I loved that the author has a "What's New" sections wherever applicable, that way for people like me who is upgrading their skills from Silverlight 2 can jump to those areas if they are only interested in the new features of Silverlight. As far as the depth, the author has done a very good job of explaining all the important concepts and almost all the controls available out of the box and controls available in Silverlight Toolkit.

    What I liked is that the author also mentions the limitations if any or cautions and because I have implemented multiple projects in Silverlight, I can tell that all those tips , cautions and Notes can save you lot of time and frustration. For example, the mouse wheel event only fires in IE and not in other browsers or how to handle exceptions at an application level and how VS handles them when you are in debug mode vs. release mode. Those types of tips are very useful when implementing a feature and when you put the app in productions.

    All the new features like Out of Browser, Navigation are discussed. Individual chapters are dedicated to Animation and Sound, Video and Deep Zoom to go deep in these areas which was very useful for me personally.

    .NET Ria Services is slightly touched, not in depth as its relatively new which can be slightly disappointing for those who want to learn about it .Data Annotations and Data Validation for the forms and other Data Controls are discussed in depth.

    I wished the author has talked a little bit more about Rest Services as the web Client has some limitations in areas of REST, Frameworks like Prism and Caliburn and Commonly used design patterns like MVVM and other TDD best practices in context of Silverlight.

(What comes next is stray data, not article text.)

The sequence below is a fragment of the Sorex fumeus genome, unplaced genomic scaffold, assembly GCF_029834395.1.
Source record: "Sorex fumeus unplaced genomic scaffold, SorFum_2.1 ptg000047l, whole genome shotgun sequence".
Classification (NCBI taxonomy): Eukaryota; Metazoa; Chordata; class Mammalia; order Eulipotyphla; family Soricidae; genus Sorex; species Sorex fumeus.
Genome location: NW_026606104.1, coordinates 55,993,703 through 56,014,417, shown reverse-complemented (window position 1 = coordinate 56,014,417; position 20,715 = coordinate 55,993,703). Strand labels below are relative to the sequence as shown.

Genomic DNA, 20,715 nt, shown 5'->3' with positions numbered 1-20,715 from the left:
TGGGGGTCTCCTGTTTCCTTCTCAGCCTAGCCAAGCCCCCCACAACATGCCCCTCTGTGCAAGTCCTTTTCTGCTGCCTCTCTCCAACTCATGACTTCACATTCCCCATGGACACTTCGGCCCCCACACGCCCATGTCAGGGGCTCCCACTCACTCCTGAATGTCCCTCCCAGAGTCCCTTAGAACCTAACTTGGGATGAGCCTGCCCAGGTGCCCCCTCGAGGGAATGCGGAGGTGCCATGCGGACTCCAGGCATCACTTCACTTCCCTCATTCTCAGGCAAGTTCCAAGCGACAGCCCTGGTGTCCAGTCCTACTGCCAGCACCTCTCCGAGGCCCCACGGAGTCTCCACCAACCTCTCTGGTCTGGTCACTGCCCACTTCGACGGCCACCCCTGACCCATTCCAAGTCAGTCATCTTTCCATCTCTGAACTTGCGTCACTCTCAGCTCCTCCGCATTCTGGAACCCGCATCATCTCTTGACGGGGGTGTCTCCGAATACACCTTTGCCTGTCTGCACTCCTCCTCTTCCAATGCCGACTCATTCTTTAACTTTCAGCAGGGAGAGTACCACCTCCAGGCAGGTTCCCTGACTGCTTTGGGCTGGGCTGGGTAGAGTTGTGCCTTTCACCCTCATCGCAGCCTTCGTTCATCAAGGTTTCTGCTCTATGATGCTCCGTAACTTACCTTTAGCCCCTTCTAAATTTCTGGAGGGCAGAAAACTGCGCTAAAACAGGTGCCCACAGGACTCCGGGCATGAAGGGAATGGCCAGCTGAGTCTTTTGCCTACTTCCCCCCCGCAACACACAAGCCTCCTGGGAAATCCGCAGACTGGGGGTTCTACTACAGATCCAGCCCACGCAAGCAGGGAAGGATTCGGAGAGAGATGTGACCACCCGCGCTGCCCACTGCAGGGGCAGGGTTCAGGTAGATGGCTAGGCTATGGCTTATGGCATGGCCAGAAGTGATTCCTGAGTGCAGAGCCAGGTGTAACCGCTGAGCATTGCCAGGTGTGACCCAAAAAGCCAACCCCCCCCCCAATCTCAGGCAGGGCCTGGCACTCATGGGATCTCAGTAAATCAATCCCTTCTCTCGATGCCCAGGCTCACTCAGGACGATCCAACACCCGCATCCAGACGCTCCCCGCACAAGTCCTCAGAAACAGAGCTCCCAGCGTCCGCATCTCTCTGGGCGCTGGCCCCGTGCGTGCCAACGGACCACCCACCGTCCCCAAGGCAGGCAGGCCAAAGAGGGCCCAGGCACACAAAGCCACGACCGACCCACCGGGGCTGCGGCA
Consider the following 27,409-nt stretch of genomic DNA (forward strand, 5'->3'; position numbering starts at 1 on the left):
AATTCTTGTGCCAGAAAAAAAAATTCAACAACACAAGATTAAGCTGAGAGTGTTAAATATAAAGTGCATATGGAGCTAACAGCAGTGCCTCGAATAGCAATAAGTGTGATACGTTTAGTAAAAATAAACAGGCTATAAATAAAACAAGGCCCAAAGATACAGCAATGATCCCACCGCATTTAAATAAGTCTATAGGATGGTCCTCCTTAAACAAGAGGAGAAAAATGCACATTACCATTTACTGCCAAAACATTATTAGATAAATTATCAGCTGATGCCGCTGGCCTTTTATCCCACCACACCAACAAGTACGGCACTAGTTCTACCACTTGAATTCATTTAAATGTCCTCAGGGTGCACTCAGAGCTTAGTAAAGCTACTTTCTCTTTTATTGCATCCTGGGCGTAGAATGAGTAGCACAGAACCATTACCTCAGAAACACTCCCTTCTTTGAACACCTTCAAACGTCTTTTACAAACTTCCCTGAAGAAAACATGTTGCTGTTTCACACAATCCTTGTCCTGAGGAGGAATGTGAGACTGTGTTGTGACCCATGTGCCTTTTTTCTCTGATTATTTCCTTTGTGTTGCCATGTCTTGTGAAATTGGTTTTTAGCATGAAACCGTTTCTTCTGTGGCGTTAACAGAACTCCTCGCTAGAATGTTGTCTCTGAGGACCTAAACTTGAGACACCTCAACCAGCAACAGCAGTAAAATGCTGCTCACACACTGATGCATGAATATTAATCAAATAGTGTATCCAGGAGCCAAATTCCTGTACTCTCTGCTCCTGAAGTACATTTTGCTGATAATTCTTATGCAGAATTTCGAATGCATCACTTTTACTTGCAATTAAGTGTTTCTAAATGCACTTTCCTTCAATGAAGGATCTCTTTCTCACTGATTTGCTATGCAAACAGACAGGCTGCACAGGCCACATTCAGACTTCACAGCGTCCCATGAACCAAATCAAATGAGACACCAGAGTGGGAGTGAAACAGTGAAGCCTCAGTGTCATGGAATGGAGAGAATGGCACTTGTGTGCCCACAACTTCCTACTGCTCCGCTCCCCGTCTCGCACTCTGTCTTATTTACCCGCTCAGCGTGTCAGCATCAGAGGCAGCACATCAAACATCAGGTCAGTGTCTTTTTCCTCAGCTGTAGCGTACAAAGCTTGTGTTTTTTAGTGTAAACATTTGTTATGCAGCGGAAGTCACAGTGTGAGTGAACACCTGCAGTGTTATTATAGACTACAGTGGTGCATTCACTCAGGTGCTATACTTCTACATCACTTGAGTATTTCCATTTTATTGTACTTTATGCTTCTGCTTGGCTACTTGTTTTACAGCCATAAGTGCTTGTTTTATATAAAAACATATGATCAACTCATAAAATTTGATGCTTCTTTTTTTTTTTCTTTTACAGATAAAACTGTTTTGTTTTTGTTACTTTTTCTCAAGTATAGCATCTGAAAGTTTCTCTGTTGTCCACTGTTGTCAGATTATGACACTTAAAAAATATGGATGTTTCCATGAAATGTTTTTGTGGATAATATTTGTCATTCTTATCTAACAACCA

For that reason, I would say that this book is more suitable for entry level to mid level Silverlight developers. But if you are completely new to Silverlight or just touched few areas in developing Silverlight, I seriously recommend this book to get strong in all core areas of developing Silverlight applications.

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  • Posted November 24, 2009

    more from this reviewer

    Pro Silverlight 3 in C# by Matthew Macdonald

    I can honestly say that Matthew Macdonald and Apress have created a book that covers almost every aspect of Silverlight 3 in C#. I had not used Silverlight before and was not sure whether this book would be aimed at beginners.

    After reading the first few chapters I found that I not only understood the design philosophy of Silverlight but I was also able to get my hands dirty and create my first Silverlight application. I quickly started to learn about the fundamentals of Silverlight and start to learn about XAML which is a markup language used to instantiate .NET objects. Further on I learnt about layouts, events, elements, models and navigation. There is also a very good reference into shapes, animation, video and sound. As you progress deeper into the book you find that it helps you understand the more intrinsic parts of Silverlight such as template, controls, data binding and isolated storage.

    I really like the way the author has managed to create concise and simple to understand examples throughout the book. Sometimes programming books shows examples that can confuse the reader and you are forced to read the text many times to understand it. However this book does not fall into that trap and I found myself actually understanding and thoroughly enjoying this book.

    One of my favourite parts is the data binding chapter. It takes you through simple two way data binding data and shows off the validation features of Silverlight 3. Again with simple real day to day examples this chapter shows of the power of data binding in Silverlight.

    Overall the book took me through all the concepts of Silverlight and it has become an invaluable resource that I use on a day to day basis overall I would rate this book 9.5/10

    I can truthfully say that I can recommend this book 100%

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  • Anonymous

    Posted May 15, 2010

    No text was provided for this review.

  • Anonymous

    Posted March 8, 2010

    No text was provided for this review.